In past years, I’ve presented Chair and CEO Reports that detailed the progress and challenges of the prior year. I’m going to narrow my report somewhat this year, as we continue to look to our leadership in Nicaragua to provide insights and updates on the very important work they do on the ground to bring our shared vision to life.

But first, I’m happy to share some highlights that should make each of you very proud:

  • Since opening our doors in 2012, we’ve served more than 60,000 patients, providing health education to more than 10,000 community members.

  • In the past year, we’ve seen the growth and promise of 2 of our cornerstone programs: Our Prenatal Nutrition Groups and our Teen Program, in which we train teen peer counselors in reproductive health. These programs show promise of truly transforming the health and wellbeing of our patients through education that promotes behavior change. We expect to see continued growth and strengthening of these efforts in the year to come.

  • We’ve fortified our partnerships with key organizations in biointensive gardening, leading to the establishment of Clinica Verde as a regional training center for students in both Nicaragua and the U.S.

  • We gained our certification as a Health & Hygiene clinic, becoming the only entity in the region certified by the government to provide occupational health services. This position promises to further support our path to financial sustainability.

  • We developed our optometry services in partnership with FCO (Fundacion Para el Cuido del Ojo), providing much-needed care both in-clinic and to rural patients during community health visits.

  • Through the contribution of some of these efforts, we increased earned revenue at Clinica Verde by 55% year-to-date. We expect to see this trend grow even more robust in the coming year, as we cultivate business clients for health and hygiene services.

  • And, the development that we’re all excited about: We realized the goal set at last year’s annual meeting to establish a partnership with the government of Nicaragua and the Ministry of Health in order to begin to fulfill the vision of scale that guided our team from its earliest beginnings.

This is an exciting and very significant undertaking, and the direct investment of the Nicaraguan government in this project makes us elite among the tens of thousands of NGO’s operating in the world today. We have world-class architects designing our puesto prototype, which you’ll see later this morning, and in the coming years we hope to make our case for a low-cost, sustainable solution to rural care that is grounded in human-centered design, education, compassion, and community involvement.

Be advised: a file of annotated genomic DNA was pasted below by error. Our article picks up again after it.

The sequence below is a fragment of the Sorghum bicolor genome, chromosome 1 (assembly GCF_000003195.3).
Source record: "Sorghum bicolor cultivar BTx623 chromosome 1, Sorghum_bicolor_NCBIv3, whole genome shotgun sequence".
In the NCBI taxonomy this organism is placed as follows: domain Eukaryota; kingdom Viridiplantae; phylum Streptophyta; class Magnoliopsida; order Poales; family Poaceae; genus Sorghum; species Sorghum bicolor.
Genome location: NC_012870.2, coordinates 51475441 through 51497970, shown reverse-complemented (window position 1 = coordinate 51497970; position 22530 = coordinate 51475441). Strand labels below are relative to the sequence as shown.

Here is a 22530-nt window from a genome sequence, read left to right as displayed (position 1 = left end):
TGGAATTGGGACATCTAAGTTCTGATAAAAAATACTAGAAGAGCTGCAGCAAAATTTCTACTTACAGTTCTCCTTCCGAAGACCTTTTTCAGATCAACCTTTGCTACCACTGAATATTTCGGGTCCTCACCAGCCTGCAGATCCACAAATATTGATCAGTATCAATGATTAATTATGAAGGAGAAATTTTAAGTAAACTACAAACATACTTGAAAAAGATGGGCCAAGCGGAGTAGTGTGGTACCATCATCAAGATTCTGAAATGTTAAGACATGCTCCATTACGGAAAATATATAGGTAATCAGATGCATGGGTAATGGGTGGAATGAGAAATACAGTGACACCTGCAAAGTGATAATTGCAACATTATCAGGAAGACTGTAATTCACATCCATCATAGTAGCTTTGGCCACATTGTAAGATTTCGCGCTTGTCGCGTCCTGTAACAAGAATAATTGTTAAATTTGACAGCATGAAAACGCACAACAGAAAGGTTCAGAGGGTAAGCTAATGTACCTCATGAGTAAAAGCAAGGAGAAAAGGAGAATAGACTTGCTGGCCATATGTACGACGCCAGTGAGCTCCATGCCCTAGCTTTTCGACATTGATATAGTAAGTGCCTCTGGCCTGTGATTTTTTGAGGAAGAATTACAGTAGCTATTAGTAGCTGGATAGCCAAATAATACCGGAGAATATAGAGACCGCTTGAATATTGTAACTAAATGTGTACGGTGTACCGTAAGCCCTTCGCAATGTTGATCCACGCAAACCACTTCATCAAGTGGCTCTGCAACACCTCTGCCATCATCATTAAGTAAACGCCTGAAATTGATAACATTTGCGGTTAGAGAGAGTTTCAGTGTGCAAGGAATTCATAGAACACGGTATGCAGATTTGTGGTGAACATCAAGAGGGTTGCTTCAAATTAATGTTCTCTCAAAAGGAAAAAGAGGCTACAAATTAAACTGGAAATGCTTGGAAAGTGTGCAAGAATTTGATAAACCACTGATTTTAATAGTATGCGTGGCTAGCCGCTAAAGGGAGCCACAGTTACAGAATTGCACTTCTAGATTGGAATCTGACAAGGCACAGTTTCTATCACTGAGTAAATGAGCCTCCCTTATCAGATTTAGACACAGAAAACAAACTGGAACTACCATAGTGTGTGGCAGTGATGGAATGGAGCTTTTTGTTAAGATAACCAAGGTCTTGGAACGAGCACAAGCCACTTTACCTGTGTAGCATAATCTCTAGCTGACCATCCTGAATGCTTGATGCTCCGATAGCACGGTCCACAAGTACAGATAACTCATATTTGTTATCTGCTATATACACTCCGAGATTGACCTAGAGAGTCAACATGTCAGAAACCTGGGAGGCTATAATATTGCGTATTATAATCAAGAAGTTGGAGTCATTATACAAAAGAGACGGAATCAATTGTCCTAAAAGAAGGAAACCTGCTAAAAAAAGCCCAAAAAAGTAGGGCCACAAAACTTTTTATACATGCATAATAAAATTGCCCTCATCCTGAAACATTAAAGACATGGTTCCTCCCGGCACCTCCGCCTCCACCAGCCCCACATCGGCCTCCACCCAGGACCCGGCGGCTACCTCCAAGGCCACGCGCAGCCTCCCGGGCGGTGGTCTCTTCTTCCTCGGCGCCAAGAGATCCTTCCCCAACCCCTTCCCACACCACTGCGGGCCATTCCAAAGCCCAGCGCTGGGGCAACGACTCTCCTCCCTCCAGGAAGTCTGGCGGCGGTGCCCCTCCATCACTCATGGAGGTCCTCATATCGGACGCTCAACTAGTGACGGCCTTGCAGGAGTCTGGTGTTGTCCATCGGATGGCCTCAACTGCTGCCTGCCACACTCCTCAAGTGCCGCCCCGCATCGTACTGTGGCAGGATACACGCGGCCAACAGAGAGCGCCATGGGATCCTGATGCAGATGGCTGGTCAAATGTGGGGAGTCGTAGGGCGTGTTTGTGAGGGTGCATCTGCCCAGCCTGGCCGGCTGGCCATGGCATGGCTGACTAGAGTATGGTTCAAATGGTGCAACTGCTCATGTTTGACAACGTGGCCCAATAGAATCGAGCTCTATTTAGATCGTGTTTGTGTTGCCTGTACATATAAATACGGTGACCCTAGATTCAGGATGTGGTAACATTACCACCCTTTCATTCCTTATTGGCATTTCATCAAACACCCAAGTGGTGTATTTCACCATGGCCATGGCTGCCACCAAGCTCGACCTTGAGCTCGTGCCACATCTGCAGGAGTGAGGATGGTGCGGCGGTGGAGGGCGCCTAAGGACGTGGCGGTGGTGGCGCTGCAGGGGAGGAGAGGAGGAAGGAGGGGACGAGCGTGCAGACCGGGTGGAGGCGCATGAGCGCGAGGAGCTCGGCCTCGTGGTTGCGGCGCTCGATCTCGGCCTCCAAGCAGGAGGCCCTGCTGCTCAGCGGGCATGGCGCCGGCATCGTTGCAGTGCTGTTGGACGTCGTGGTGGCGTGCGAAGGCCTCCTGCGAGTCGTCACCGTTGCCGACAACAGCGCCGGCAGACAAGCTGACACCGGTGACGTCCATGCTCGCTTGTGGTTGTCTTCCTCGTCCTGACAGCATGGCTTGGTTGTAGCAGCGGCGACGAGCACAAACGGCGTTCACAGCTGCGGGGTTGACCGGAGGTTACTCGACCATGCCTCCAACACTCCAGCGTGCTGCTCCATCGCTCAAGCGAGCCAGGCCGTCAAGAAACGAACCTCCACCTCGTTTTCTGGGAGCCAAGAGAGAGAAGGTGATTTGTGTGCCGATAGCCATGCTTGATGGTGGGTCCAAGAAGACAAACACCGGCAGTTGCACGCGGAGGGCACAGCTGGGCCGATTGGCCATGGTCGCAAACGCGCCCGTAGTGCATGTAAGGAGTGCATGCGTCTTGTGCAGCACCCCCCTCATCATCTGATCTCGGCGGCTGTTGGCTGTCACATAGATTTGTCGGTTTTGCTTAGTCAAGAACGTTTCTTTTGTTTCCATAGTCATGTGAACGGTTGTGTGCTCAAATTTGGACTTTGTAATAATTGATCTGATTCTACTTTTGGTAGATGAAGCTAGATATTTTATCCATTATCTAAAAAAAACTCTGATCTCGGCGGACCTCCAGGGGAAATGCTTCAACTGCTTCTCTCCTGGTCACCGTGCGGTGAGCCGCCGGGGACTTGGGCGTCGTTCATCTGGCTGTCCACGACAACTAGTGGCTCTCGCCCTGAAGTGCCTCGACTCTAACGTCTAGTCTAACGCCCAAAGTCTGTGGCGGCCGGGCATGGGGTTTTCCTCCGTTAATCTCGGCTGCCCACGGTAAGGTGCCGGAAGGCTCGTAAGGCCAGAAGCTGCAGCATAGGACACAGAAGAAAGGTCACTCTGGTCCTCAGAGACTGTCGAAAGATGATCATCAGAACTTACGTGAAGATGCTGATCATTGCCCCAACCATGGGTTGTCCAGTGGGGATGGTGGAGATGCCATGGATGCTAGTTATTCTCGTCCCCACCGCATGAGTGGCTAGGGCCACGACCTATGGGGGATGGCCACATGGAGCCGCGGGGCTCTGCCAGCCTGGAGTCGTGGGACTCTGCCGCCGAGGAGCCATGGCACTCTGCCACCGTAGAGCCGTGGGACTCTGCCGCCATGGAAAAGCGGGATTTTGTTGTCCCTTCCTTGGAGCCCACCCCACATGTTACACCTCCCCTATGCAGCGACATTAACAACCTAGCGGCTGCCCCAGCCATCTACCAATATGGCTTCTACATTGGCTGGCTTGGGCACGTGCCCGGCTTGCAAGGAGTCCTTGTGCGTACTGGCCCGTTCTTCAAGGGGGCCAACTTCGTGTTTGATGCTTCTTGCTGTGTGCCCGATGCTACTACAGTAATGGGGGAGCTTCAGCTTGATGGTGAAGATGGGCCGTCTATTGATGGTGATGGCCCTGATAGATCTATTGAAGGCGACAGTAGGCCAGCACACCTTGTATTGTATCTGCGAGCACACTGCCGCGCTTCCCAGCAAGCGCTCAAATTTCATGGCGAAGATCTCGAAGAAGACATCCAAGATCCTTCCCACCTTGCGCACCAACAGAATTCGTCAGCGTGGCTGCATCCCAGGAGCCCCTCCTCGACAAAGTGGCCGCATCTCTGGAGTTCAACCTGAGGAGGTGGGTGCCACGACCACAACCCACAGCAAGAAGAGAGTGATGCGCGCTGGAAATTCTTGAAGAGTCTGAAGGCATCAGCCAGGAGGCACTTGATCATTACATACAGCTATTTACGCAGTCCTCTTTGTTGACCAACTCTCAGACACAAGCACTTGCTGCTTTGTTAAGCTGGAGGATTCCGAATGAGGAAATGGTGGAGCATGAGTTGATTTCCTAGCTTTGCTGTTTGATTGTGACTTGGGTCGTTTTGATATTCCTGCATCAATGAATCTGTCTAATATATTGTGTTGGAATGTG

I’m so honored to be a part of this great achievement with each of you.

Why do this? Why do we want to scale? I ask myself this question frequently, to test both my head and my heart. We want to scale because we continue to hold the belief that families living in poverty need and deserve a better model of healthcare – one that provides compassionate, loving care and health education; that brings dignity and empowerment to the people we have the privilege of serving. We want to scale because it was never our goal to simply build a clinic and provide care for the needy – we sought to transform a community healthcare system that we believed was failing those most in need. We want to scale because we know that what we offer is better than what any of our patients knew before coming to Clinica Verde. We want to scale because our mission to create a new model of care continues to be compelling and urgent.

In our 2008 Business Plan, we set out our vision in these words: “Clínica Verde is founded on the principle that good health should start from the ground up, beginning with sustainable building practices that take a holistic approach to the environment, community and life quality of those served. Clínica Verde’s programs focus on maternal and infant healthcare, including family planning, prenatal care, and education on issues of health, nutrition and spiritual well-being.” Despite the shifts we’ve taken along the way, we’ve held true to that founding vision and this principle: That the impoverished deserve care that’s equal to that of the wealthy, and that responsible design, environment, education and compassion improve well-being, while contributing to a sense of hope and possibility.

In our original Business Plan, we set the goal of finding a way to cover 25% of our costs through earned income. We have exceeded that goal. This year we also reversed the trend of serving a declining number of patients by increasing the number and frequency of rural health visits that our team performs. In addition to helping us expand our impact, this has deepened our understanding of the work ahead redesigning rural health posts and serving our patients in the communities where they live.